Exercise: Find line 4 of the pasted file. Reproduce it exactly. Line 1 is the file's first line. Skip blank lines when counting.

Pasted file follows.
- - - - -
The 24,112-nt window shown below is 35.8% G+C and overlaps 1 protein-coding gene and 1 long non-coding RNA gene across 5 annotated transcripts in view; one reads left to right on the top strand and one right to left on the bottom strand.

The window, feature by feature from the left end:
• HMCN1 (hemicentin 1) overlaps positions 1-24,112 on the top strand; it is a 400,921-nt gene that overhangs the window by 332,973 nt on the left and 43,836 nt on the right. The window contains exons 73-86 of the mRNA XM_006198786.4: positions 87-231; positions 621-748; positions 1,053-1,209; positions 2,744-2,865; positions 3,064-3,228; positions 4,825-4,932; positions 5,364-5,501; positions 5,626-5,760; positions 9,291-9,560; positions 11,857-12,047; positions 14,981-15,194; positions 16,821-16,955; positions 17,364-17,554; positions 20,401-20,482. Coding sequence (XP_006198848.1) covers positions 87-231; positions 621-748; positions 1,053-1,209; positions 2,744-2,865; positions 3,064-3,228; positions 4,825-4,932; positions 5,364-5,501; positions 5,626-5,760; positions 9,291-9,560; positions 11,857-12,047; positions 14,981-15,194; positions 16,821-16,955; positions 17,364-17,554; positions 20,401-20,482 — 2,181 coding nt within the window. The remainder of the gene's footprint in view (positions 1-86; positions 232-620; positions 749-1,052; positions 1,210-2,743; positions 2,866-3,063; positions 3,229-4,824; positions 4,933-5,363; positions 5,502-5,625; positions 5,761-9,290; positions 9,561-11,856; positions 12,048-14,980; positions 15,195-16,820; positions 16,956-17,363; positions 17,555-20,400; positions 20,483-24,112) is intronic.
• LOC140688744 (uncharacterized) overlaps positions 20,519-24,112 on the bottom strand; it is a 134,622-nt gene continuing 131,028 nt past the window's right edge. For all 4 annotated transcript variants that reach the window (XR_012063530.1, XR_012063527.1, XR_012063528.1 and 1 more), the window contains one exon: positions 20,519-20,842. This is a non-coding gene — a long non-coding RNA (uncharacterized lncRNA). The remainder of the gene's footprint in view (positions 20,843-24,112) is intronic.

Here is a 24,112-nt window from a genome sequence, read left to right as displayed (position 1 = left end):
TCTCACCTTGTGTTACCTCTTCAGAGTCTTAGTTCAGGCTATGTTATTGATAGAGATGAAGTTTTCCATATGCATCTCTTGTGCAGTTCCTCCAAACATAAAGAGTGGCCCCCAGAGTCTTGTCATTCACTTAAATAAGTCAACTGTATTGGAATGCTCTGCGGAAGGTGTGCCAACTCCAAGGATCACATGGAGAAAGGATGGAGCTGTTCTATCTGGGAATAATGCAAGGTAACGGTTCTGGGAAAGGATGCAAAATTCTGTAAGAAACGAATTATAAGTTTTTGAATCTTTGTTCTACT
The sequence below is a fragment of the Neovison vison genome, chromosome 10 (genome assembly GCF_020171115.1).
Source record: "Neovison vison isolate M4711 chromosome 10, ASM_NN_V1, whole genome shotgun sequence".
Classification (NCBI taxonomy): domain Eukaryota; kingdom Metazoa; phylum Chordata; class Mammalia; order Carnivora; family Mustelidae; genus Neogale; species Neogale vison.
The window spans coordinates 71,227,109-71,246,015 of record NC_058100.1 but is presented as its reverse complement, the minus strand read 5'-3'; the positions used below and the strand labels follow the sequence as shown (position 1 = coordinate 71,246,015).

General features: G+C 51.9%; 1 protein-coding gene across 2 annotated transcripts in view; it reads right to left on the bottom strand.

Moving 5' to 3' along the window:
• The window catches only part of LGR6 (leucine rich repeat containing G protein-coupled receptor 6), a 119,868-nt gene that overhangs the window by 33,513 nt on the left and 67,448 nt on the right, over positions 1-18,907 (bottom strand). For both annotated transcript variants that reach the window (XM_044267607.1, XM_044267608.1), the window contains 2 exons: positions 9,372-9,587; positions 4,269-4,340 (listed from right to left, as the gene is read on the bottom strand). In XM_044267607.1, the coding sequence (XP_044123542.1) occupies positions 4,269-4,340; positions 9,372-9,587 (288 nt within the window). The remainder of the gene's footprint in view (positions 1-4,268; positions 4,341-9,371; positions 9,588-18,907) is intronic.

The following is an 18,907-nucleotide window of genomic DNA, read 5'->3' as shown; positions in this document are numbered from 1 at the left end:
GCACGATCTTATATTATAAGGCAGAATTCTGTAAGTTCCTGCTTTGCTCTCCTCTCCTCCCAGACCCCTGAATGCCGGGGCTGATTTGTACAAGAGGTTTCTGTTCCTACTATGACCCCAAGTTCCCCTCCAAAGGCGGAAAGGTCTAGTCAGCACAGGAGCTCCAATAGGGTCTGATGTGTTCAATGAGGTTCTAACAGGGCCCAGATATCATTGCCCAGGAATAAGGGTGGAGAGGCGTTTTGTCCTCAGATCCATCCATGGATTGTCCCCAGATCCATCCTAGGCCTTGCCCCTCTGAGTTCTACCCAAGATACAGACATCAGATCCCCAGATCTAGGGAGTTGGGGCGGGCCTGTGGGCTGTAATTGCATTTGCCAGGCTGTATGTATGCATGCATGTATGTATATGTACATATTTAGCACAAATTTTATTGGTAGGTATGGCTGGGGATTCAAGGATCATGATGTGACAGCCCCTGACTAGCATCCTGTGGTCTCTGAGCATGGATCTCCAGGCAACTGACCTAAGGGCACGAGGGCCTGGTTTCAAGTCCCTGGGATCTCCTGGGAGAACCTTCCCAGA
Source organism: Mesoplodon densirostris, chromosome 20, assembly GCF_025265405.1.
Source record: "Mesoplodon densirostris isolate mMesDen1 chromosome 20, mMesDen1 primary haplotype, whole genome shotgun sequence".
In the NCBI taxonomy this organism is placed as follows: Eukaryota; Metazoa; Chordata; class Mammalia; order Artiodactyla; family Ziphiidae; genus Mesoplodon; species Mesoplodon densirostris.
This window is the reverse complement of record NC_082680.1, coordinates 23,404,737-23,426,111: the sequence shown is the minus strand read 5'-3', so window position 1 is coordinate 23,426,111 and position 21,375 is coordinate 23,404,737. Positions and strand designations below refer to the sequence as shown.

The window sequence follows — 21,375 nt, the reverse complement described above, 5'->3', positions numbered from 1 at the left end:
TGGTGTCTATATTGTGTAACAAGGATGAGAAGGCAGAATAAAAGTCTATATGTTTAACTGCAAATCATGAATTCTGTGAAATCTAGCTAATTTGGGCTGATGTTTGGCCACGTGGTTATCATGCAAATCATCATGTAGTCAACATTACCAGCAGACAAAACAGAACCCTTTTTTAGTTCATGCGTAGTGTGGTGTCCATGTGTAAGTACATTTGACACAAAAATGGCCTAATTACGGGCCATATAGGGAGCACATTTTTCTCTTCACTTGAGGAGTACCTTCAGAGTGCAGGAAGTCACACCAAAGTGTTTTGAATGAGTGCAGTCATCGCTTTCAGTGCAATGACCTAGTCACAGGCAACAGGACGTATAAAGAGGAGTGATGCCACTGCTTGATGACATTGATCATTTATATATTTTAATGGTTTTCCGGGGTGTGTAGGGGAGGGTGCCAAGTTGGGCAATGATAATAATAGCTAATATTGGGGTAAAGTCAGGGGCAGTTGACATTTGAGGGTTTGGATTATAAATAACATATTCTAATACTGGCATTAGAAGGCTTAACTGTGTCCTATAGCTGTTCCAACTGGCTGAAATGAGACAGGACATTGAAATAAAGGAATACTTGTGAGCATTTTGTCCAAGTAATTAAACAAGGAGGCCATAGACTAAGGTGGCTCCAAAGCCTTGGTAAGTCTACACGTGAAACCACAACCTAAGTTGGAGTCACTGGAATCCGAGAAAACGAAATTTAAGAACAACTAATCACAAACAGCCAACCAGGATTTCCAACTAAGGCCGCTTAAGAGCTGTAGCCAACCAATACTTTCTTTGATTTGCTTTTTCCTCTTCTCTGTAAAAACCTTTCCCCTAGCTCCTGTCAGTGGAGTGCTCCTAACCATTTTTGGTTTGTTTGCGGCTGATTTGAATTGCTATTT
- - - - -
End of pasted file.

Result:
• LOC140688744 (uncharacterized) overlaps positions 20,519-24,112 on the bottom strand; it is a 134,622-nt gene continuing 131,028 nt past the window's right edge. For all 4 annotated transcript variants that reach the window (XR_012063530.1, XR_012063527.1, XR_012063528.1 and 1 more), the window contains one exon: positions 20,519-20,842. This is a non-coding gene — a long non-coding RNA (uncharacterized lncRNA). The remainder of the gene's footprint in view (positions 20,843-24,112) is intronic.